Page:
Later that day I began searching census records to get a clearer picture of how many children in my more recent ancestral lines had died.  I knew that US census records from 1890, 1900, and 1910 all asked women, “How many children have you had? How many are still living?” Of course this didn’t even count the trauma of miscarriages.  According to the census records Great-great grandma Nancy Ellender Sevedge had had seven children, three had died.  Great-great-great grandma Andiziah Charlton Bundy had five, one had died.  Great-great grandma Mary Long had three, one had died.  Great-great grandma Eliza Ann Conway Bassham had had ten, four had died.  From other records I knew that Eliza Ann herself had been born literally on a river boat on the Missouri River, which must have been quite an ordeal for her mother, Great-great-great-grandma Elizabeth Conway, who was later committed to an insane asylum in Tehama County California, cause of hospitalization: “Childbirth with an intent to murder.” 


I also knew from family stories that Great-grandma Cecilia Fergus Clark had had a “stroke” after the birth of her first child.  She was partially paralyzed until the restorative waters of hot springs outside Anaconda Montana restored her and she went on to have eleven more children.  All of her children lived to adulthood, although a few died before her.  


Because I have been researching her story extensively, I knew that Great-grandma Josie Juarez Romero Lindsey Smith had given birth to eleven children and four had died: one at birth, one at seven months, one at four years, and a little eight year old girl crushed under the wheels of a wagon on the streets of San Francisco in the summer of 1898.  So much pain to be felt and released.


And so here I am the recipient of all this wisdom born of so much of my ancestors’ pain.  For me the wisdom brings the ability to see my ancestors’ experiences in the larger context of human history, and gives me empathy for those currently experiencing similar pain.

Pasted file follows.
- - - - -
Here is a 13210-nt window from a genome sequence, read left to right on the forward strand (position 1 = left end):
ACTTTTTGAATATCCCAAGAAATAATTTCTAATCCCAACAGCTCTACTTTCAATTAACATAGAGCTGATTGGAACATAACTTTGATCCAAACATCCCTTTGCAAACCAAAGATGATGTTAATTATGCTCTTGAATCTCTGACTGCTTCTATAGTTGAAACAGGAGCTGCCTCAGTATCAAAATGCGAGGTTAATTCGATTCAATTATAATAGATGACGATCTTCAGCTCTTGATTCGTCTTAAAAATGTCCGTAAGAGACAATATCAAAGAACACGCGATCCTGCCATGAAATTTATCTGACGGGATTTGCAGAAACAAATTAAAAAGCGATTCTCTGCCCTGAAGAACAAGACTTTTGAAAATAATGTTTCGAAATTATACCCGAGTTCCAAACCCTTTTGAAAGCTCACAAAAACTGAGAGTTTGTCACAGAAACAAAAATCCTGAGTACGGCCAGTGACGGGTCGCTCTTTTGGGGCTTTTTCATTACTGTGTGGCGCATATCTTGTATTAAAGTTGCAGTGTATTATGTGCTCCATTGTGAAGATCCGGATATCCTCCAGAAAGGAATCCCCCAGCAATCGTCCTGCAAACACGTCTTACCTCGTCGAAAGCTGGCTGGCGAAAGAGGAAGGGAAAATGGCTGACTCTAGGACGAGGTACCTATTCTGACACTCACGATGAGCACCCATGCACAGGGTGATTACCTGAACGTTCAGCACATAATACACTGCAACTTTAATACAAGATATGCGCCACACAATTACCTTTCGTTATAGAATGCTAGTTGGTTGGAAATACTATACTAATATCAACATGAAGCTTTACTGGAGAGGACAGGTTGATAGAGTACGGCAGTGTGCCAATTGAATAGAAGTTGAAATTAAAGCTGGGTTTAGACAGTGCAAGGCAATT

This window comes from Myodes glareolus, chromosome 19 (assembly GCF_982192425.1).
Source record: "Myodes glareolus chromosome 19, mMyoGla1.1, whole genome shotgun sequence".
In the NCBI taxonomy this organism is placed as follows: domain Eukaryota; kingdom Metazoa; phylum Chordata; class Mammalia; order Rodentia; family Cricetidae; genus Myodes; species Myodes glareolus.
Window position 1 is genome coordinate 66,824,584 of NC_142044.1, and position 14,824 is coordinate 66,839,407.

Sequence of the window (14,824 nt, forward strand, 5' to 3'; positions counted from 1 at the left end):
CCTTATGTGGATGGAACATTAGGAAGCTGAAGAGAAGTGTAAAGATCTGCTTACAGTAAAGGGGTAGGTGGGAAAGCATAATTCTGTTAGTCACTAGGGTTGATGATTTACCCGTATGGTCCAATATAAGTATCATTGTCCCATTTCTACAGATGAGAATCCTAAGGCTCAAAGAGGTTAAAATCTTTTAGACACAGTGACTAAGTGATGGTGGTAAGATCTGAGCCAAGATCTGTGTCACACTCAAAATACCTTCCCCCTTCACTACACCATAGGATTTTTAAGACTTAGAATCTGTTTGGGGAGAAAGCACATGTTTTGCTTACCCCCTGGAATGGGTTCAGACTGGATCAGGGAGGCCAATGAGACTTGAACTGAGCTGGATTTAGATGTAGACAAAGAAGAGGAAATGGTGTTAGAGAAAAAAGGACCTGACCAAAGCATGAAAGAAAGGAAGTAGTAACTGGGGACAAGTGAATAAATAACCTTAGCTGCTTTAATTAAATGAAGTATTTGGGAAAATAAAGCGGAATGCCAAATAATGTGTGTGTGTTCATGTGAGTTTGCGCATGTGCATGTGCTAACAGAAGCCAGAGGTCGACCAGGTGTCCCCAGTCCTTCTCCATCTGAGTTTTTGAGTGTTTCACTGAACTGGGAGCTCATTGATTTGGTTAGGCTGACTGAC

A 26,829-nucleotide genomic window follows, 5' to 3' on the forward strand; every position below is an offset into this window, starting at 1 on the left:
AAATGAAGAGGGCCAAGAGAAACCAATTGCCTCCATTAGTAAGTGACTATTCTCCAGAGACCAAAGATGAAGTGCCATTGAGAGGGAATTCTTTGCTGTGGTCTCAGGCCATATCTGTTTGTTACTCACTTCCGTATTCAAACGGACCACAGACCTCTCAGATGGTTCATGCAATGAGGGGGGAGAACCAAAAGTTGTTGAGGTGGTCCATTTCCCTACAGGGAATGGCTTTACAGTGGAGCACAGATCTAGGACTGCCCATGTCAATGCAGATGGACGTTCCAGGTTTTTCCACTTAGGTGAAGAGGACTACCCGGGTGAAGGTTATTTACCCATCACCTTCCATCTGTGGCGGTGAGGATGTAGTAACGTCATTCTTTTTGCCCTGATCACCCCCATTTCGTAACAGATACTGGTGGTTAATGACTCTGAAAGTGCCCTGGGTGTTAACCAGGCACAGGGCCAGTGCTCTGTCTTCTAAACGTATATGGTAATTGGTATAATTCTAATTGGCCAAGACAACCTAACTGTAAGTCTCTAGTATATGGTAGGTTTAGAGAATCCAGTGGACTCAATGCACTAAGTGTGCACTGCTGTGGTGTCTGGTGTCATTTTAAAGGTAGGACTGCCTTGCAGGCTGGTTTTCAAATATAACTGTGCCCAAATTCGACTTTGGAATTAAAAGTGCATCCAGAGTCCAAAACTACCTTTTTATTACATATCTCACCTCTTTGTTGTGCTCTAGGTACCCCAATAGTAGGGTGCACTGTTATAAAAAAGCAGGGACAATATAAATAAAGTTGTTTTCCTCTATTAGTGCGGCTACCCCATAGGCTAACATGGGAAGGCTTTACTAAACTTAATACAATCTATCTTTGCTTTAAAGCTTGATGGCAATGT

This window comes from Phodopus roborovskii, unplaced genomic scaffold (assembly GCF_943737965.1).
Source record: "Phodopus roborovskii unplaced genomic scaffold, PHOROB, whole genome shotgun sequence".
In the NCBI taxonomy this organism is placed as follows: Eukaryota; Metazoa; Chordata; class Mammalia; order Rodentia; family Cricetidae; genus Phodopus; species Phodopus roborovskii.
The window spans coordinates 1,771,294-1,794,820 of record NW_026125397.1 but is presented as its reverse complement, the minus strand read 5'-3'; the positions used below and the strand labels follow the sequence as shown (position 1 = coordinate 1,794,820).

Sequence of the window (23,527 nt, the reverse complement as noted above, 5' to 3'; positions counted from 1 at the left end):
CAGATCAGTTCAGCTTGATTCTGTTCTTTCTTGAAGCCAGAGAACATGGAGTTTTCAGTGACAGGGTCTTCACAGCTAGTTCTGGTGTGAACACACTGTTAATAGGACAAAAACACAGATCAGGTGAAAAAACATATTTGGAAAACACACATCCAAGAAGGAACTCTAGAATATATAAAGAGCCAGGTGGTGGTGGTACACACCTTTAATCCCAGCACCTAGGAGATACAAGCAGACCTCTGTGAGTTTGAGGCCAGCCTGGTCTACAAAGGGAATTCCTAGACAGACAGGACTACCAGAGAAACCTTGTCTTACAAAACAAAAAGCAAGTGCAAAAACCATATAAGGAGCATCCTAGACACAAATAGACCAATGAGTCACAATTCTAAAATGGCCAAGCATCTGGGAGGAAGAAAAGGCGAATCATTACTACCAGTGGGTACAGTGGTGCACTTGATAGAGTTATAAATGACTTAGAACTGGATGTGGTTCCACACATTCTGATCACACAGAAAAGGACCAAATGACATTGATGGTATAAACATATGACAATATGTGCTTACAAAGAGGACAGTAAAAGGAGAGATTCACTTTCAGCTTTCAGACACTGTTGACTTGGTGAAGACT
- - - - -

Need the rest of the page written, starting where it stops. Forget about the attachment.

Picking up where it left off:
We all carry in our bodies the experiences of our ancestors:  their pain, their struggles, their joys and delights.  Blessings on you as you find yourself wandering through those ancestral labyrinths and mazes.  Blessings on you if you choose to find ways to feel and release their pain and joy so that you can receive the gifts of their wisdom.



Gratitude to Ann my acupuncturist and my Grandma Peggy for helping open that particular portal for me, and to Kaelynn my ongoing partner in this deep ancestral work.


The photo is of Grandma Peggy and my mother, Sandy, in the late 1940s.

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Lizann Bassham was both an active Reclaiming Witch and an Ordained Christian Minister in the United Church of Christ. She served as Campus Pastor at Pacific School of Religion in Berkeley working with a multi-faith student community. She was a columnist for SageWoman magazine, a novelist, playwright, and musician. Once, quite by accident, she won a salsa dance contest in East L.A. Lizann died on May 27, 2018.


  • Leanne
    Leanne Sunday, 23 April 2017

    Maybe it was Anaconda, Montana. Fairmont Hot Springs is close by. Thank you for your essay. Makes me ponder my own ancestral pain . . .

  • Lizann Bassham
    Lizann Bassham Sunday, 23 April 2017

    Yes it was Anaconda - thanks for catching that - I just corrected it. They eventually had a ranch outside of Whitehall. Blessings on your ancestors Leanne and all their descendants.